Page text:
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United States 10 December 2014 Federal District Court [Texas] (CITGO Petroleum Corp. v. Odfjell Seachem)
[Cite as: http://cisgw3.law.pace.edu/cases/141210u1.html]

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Case identification

DATE OF DECISION: 20141210 (10 December 2014)


TRIBUNAL: U.S. District Court, Southern District of Texas, Houston Division [Federal Court of 1st Instance]

JUDGE(S): Gray H. Miller, District Judge


CASE NAME: Citgo Petroleum Corporation v. Odfjell Seachem, et al.

CASE HISTORY: Unavailable

SELLER'S COUNTRY: Argentina (defendant)

BUYER'S COUNTRY: United States (plaintiff)


Classification of issues present

APPLICATION OF CISG: Yes [Article 1(1)(a)]


Key CISG provisions at issue: Articles 1 ; 74

Classification of issues using UNCITRAL classification code numbers:

1A [Internationality: Parties' places of business in different];

74A [Loss suffered as consequence of breach]

Descriptors: Application of Convention ; Consequential damages

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Citations to case abstracts, texts, and commentaries


(a) UNCITRAL abstract: Unavailable

(b) Other abstracts



Original language (English): Text presented below; see also 2014 WL 7004049

Translation: Unavailable



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Case text

United States District Court, S.D. Texas, Houston Division

Citgo Petroleum Corporation, Plaintiff
Odfjell Seachem, et al., Defendants

Civil Action No. H–07–2950

10 December 2014


Pending before the court are (1) a motion to dismiss and for summary judgment filed by defendant and third-party plaintiff YPF, S .A. (“YPF”) (Dkt.174); and (2) a motion to exclude Jay Webster filed by YPF (Dkt.176). Having considered the motion, response, reply, and applicable law, the court is of the opinion that the motion to dismiss and for summary judgment should be GRANTED and the motion to exclude should be DENIED AS MOOT.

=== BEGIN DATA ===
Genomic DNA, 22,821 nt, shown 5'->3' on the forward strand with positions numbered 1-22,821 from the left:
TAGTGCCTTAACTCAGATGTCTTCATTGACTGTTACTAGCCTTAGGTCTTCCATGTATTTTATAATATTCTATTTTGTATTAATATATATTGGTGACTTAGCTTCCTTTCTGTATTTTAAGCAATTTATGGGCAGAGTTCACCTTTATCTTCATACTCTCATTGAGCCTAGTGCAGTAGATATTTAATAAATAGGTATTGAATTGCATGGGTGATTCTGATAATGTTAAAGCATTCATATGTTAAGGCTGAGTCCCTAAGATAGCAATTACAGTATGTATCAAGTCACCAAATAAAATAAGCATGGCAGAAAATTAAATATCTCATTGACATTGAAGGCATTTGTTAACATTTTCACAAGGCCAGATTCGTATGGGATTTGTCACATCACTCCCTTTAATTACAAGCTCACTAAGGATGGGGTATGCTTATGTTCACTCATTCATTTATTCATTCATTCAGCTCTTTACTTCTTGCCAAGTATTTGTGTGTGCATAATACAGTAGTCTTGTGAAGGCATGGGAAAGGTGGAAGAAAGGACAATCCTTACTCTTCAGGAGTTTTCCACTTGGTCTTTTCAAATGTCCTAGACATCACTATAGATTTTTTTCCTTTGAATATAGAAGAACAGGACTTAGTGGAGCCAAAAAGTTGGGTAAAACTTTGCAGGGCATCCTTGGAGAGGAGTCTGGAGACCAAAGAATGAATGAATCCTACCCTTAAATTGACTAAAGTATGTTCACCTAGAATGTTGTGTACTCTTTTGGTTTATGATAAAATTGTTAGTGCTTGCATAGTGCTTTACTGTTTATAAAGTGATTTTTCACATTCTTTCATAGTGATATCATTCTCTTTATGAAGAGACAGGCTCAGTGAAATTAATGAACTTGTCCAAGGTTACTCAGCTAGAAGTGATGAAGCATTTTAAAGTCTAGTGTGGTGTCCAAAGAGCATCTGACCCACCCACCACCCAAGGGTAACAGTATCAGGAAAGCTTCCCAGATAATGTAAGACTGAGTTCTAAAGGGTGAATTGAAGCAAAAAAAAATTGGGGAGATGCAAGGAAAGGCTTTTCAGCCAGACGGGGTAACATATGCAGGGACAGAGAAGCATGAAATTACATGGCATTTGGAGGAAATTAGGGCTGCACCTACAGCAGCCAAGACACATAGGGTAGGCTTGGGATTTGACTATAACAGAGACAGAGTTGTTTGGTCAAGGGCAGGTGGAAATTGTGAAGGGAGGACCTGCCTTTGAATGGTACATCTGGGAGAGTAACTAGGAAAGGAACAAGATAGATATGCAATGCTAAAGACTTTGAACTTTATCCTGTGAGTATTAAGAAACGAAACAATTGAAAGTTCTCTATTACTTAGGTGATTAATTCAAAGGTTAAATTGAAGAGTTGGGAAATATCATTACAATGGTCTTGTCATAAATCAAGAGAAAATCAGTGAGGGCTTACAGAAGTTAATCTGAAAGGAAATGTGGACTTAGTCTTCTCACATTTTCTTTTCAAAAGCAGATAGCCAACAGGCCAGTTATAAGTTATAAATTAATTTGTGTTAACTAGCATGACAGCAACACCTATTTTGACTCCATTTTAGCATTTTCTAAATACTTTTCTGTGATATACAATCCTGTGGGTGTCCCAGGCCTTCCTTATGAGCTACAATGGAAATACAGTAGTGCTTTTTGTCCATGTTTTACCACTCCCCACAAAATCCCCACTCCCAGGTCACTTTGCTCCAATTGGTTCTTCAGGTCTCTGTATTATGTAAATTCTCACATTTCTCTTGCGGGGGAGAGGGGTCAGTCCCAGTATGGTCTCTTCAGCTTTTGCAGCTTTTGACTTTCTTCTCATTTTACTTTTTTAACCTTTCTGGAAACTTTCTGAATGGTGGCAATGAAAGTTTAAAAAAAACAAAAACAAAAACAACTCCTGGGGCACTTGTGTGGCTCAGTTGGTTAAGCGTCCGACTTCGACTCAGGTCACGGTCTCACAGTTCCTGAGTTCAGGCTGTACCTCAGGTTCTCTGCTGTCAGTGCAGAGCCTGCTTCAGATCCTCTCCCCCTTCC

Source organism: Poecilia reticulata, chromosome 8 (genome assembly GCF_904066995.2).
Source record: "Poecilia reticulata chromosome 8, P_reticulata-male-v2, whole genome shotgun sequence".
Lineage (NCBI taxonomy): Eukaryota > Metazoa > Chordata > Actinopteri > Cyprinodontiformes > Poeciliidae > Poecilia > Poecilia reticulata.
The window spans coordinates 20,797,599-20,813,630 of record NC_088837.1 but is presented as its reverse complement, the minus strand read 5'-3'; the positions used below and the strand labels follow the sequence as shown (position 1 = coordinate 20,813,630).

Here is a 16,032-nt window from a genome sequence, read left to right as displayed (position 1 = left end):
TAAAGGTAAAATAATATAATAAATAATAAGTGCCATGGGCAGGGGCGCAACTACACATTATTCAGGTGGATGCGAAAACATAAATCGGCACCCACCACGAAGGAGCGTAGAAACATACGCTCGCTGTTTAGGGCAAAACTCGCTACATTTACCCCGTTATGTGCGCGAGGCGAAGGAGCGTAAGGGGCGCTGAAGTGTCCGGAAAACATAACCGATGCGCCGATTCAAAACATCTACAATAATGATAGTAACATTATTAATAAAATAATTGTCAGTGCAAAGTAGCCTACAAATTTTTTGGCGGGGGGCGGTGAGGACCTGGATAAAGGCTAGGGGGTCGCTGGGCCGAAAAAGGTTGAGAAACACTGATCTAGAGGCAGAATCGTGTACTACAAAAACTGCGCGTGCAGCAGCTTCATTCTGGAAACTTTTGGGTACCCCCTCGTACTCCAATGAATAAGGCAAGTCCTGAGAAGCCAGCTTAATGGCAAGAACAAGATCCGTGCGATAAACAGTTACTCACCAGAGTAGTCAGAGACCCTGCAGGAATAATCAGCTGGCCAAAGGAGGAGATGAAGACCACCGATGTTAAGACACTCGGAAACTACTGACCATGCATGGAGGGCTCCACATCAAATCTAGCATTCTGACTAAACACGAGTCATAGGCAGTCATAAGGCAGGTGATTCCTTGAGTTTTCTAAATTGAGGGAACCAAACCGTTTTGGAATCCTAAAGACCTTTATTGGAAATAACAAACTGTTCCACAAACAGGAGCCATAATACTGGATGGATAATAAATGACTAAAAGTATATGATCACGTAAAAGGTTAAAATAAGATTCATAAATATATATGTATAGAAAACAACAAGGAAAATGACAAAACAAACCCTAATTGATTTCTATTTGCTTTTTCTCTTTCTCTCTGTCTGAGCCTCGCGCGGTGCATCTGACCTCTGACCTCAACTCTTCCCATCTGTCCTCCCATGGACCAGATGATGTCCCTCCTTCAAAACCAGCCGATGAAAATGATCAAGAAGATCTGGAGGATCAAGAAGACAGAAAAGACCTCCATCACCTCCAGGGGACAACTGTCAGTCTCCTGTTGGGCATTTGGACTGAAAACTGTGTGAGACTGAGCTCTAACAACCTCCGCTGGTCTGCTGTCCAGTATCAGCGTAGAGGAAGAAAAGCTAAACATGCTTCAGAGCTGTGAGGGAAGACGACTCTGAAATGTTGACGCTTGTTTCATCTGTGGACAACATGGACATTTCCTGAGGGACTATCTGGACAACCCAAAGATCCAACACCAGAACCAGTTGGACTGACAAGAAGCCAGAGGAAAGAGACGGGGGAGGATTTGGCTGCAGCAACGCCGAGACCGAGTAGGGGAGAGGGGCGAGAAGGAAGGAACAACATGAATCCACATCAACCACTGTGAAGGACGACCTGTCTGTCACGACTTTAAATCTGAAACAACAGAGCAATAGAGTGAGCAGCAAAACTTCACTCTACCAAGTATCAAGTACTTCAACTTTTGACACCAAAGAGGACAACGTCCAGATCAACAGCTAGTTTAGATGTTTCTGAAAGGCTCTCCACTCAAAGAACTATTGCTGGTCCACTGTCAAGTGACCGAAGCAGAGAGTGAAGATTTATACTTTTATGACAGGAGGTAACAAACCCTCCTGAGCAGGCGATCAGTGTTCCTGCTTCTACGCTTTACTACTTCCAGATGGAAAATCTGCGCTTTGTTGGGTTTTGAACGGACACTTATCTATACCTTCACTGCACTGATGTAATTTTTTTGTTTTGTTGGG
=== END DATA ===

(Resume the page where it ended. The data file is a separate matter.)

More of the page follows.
The breach of contract case stems from a January 13, 2005 contract between YPF and Tricon Energy, Ltd. (“Tricon”) for the sale of 4,000 MT of cyclohexane for $4,450,796.11. The cyclohexane was to be shipped from Argentina to Houston, Texas with a delivery window of February 15 through March 15, 2005. Tricon in turn entered into a contract with plaintiff CITGO Petroleum Corporation (“CITGO”) on March 9, 2005, selling the cyclohexane to CITGO for $4,741,929.65, with a delivery window in Freeport, Texas of April 15 through April 20, 2005. Id. Both agreements indicated that the cargo would be shipped on the M/T BOW FIGHTER. CITGO had a contract to sell the cyclohexane to BASF for $4,830,517.93 for delivery in Freeport.